Pretty much every country in the world where there is a ‘seafaring culture’ is pretty big on smoking! Over the course of thousands of years of drying, salting and smoking fish the technique has developed to a point where once-common food staples seem to have become a bit of a delicacy (with prices to match on many occasions!) What can I say?
However, its pretty hard to pay more than £4 for 200g of boneless smoked haddock fillets in even to most ‘trendy’ fishmongers in Scotland (way, way less if you happen to be near to where the fish landed!)
On another note: I feel sure that you could possibly be thinking that maybe I am going through my small cupboard of cookery books courtesy of the last few blog posts - and you would be right! The cupboard may be relatively small but boy can I cram them into every available space! I really did have a clear out recently but there were rather many I simply couldn’t part with (John Tovey, Keith Floyd, Margaret Costa, Frances Bissell, Sonia Stevenson, Fay Maschler, Antonio Carluccio, Ruth Rodgers & Rose Grey, Deborah Madison, Katie Stewart, Catherine Brown and of course Nigella, Jamie, Gordon, Delia, Rick, Mary, Raymond and absolutely everything that Nigel has ever written (sorry Nigel but you’re the man!)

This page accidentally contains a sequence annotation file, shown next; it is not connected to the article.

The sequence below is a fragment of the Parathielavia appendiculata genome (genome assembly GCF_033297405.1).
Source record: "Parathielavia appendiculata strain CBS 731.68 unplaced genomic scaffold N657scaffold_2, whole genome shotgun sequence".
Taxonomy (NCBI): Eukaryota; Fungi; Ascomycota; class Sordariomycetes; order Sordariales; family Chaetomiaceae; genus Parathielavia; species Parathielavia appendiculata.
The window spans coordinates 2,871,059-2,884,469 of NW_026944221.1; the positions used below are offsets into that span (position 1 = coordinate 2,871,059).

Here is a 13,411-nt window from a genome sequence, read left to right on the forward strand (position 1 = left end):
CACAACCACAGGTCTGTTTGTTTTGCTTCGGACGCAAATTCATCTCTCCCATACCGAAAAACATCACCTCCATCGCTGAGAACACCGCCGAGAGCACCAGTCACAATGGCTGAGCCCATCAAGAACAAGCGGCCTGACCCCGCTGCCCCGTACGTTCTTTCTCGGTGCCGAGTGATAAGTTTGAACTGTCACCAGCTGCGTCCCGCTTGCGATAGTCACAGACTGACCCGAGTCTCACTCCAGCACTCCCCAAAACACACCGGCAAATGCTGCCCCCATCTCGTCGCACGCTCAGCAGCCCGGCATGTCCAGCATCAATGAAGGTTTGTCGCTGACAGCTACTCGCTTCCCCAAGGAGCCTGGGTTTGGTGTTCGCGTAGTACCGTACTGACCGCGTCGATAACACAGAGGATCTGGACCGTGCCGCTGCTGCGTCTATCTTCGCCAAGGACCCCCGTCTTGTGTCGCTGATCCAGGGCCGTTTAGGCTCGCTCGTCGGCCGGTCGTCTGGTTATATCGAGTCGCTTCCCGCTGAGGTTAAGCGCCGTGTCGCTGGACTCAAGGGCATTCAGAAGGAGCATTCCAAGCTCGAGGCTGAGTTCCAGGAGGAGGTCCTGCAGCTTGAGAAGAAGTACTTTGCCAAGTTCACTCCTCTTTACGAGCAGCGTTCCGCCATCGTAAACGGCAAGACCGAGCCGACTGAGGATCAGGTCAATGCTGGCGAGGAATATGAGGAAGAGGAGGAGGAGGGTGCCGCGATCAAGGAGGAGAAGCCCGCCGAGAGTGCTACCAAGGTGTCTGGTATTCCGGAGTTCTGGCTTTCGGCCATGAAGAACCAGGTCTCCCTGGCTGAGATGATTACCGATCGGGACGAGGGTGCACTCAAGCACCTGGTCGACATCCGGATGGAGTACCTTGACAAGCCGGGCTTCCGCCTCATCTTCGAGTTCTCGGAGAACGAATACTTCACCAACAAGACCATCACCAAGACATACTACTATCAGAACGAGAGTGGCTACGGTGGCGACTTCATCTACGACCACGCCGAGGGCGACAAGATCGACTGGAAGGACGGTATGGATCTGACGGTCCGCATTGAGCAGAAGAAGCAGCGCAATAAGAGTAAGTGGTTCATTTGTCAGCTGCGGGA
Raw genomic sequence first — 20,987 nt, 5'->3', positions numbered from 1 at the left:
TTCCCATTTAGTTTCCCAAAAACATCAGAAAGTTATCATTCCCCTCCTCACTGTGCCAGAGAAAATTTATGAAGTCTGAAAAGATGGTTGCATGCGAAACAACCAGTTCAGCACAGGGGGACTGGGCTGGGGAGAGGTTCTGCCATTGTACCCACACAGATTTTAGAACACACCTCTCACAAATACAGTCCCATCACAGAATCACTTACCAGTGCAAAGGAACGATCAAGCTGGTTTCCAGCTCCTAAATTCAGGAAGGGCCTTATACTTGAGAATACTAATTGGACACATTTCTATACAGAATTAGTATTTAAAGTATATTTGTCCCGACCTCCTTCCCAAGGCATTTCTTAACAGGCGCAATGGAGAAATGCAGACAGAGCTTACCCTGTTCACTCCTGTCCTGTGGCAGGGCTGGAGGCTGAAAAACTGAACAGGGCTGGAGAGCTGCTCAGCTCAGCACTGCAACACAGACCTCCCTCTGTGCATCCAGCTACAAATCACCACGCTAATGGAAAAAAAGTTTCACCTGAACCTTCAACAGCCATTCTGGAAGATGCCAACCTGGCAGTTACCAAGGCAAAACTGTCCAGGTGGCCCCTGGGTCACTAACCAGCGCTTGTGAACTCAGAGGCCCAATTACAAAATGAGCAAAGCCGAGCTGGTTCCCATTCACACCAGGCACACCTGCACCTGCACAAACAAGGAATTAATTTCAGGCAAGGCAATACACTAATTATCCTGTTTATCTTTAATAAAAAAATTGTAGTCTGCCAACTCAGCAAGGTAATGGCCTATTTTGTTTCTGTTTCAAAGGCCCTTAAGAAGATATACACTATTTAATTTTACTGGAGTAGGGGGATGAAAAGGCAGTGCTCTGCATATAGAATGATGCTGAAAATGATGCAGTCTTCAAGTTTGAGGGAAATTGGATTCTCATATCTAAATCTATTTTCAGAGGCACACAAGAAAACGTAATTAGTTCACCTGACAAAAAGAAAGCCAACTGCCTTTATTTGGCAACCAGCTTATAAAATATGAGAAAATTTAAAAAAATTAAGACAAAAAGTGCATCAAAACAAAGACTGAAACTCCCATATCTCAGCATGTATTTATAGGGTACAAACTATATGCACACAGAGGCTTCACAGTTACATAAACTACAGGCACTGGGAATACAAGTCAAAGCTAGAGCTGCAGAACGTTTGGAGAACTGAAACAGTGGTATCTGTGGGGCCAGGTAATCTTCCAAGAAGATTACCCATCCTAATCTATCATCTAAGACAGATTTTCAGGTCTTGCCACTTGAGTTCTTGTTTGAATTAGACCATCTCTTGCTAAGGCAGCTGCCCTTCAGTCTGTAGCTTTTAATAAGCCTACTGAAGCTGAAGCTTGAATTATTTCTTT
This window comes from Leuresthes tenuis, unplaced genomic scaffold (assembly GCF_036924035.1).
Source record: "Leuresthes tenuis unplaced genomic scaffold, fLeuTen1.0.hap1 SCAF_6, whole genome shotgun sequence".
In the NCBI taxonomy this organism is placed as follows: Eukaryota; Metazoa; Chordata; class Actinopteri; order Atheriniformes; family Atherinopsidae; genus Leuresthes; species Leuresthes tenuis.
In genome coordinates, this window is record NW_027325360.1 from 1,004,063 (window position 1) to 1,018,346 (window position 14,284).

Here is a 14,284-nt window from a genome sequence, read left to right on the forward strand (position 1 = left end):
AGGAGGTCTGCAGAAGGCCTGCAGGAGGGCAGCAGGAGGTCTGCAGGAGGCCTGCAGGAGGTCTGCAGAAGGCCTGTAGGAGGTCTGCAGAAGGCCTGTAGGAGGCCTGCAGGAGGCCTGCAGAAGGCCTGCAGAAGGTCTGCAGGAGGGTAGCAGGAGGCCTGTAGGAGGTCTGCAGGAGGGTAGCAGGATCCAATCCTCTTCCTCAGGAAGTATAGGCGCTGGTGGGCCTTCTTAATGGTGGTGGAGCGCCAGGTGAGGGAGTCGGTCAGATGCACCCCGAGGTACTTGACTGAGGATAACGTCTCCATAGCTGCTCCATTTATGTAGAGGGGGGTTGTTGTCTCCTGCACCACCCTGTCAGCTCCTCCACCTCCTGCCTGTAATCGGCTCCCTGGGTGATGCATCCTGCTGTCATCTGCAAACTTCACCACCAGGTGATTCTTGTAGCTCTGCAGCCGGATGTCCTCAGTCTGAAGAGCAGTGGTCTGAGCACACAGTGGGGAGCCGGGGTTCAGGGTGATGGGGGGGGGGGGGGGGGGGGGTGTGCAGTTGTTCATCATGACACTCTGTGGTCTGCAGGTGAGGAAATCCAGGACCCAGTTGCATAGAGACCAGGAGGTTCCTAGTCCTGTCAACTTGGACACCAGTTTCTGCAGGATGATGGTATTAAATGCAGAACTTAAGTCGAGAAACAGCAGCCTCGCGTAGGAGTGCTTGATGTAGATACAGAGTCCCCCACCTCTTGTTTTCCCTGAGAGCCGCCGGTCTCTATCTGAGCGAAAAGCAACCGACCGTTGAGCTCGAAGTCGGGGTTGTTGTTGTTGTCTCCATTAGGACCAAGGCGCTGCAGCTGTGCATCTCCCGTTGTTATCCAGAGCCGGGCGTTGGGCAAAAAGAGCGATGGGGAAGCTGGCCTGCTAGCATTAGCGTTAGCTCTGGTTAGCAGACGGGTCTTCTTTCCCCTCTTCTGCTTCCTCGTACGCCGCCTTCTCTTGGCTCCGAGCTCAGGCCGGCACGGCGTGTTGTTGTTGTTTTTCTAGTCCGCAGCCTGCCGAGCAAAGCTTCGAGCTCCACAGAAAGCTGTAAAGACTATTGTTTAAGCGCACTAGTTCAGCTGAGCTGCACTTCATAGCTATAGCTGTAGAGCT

I didn’t mention Simon Hopkinson. Well, this is actually a bit of a special mention because of his Curried Smoked Haddock Soup in this post. I think I have every one of his books but this recipe is in Roast Chicken & Other Stories - love this one particularly - and - have you ever tried his onion tart? Quite sublime! His byline to the soup said: “There is Scottish smoked haddock soup called Cullen skink and there is kedgeree and there is mulligatawny. This is a combination of all three.” Well, that was enough for me and I had to try it - and have been making it ever since, particularly when the weather is ‘dreich’ and we all need a bit of a fishy, smokey pick-me-up!
NB: this is in no way a light, delicate and waistline-reducing recipe…. BUT…. it’s something else!